The SEO thing tends tends to work in favor of a writer who wants his work to be read. A Google search for budget categories finds my article Refactor Your Budget Categories, despite a lot of other articles on budgeting. (I was going to say that I wouldn’t do so well if I just posted the article on my own blog, but when I tested that theory, I found a Google search for rich country finds my article How to Have a Rich Country just fine. Maybe I could do as well on my own site.) In any case, there’s nothing wrong with SEO, as long as it’s in service of good content—good writing.

The monetizing thing is more of a slippery slope. If you let your browser do so, it’ll run scripts from at least 15 other domains every time you load a page on Wise Bread. I haven’t looked at what they’re all for, but most of them either serve ads or provide some sort of analytics or tracking of who’s viewing what. As a reader, I don’t care about any of that stuff, so I generally don’t let my browser run those scripts. As a writer, I tolerate it as a way to make more money, but I don’t think it makes my posts look better. (Wise Bread does at least avoid the very worst of the interstitials and floating boxes that cover the page and so on.)

So, as I say, I hope Drew Breunig is right. I’d very much like to see the revenue potential of a content farm article fall to zero. Or, at least, low enough that there’s no point in paying some semi-literate buffoon a nickle to cobble together a few paragraphs that look like prose and are stuffed with keywords. Not that I begrudge the semi-literate buffoons their nickles; I’d just like to see the incentives in the system shift so as to make it pointless to hire writers who can’t write.

It would take a lot of those nickles to add up to a reasonable wage, but there are a lot of those nickels. A world in which we swapped 10,000 worthless articles for one worthwhile article—and paid one writer $500 instead of a thousand buffoons 50¢ each would be a better world.

Less social media, more blogging

I’m glad I have a Facebook account, so I can see what my friends are doing (or obsessing about). I enjoy reading my Twitter feed, for the occasional brilliantly pithy comment. I’m pleased with Google+, because it solves two big problems with Twitter (by letting me group the people I’m following into categories and by eliminating the arbitrary 140-character limit).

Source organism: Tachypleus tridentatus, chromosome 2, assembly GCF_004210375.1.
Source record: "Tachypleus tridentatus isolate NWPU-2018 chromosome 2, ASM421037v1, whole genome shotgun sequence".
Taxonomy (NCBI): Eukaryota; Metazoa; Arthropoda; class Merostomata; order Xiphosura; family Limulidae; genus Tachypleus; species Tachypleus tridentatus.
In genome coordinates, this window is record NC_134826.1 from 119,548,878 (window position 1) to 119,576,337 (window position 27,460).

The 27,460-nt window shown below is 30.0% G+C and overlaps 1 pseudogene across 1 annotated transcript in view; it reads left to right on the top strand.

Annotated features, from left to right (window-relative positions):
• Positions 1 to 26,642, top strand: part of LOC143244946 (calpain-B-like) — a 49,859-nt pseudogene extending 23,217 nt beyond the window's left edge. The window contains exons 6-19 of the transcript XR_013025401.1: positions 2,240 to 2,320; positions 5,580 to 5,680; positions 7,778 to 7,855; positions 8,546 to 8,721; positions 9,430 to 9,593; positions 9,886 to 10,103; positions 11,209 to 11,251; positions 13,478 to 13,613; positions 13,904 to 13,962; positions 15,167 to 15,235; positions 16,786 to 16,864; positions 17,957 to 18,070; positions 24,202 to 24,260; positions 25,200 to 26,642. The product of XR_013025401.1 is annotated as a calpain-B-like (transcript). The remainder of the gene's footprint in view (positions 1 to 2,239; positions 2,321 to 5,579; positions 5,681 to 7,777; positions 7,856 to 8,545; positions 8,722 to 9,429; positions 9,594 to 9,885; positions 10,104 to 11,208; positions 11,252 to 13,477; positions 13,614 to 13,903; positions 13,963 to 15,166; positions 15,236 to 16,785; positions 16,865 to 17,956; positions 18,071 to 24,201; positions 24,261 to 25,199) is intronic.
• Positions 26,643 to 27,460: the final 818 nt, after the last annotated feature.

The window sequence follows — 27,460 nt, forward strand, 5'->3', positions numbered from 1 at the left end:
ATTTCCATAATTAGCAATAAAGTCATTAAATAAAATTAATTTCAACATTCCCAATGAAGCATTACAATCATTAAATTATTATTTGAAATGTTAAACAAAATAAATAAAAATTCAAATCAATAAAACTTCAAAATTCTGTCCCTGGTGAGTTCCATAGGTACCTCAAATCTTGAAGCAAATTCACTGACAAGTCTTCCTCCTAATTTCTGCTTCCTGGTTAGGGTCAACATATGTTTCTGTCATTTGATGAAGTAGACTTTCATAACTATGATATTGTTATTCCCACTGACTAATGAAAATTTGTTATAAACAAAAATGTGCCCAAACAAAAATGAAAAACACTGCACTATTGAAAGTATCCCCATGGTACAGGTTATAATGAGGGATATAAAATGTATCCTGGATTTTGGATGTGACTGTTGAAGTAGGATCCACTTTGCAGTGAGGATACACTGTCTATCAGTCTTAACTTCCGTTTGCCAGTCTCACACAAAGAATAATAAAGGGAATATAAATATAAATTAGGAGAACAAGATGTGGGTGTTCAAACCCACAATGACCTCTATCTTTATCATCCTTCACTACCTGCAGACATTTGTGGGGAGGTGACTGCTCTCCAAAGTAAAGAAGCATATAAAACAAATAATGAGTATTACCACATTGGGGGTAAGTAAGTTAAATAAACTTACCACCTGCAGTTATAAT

And yet . . .

Sunset out the window of the study

I’m glad I have a Facebook account, so I can see what my friends are doing (or obsessing about). I enjoy reading my Twitter feed, for the occasional brilliantly pithy comment. I’m pleased with Google+, because it solves two big problems with Twitter (by letting me group the people I’m following into categories and by eliminating the arbitrary 140-character limit).

And yet, whenever I post anything substantive in any of those venues, I end up regretting that I didn’t post it here, and just link to it there.

There are several reasons, but they’re all related: the material is harder for me to find, harder for me to link to, harder for me to relate to all the other stuff I’ve written (and am going to write). When I post it somewhere else, the material is less useful.

So, I’m going to re-center my social writing here. I’ll still use Facebook, Twitter, and Google+ to comment on what other people write, and I’m sure I’ll occasionally use them to post brief items that I think will be of interest to my readers in those places in particular (and to re-share interesting bits in the place where I find them). But my substantive social writing will be here.

New website theme

As if I didn’t have better things to do with my time, I just spent most of the morning making changes to my website, including updating to a new theme and then fiddling around making changes so that things would display right in the new theme.

I like it.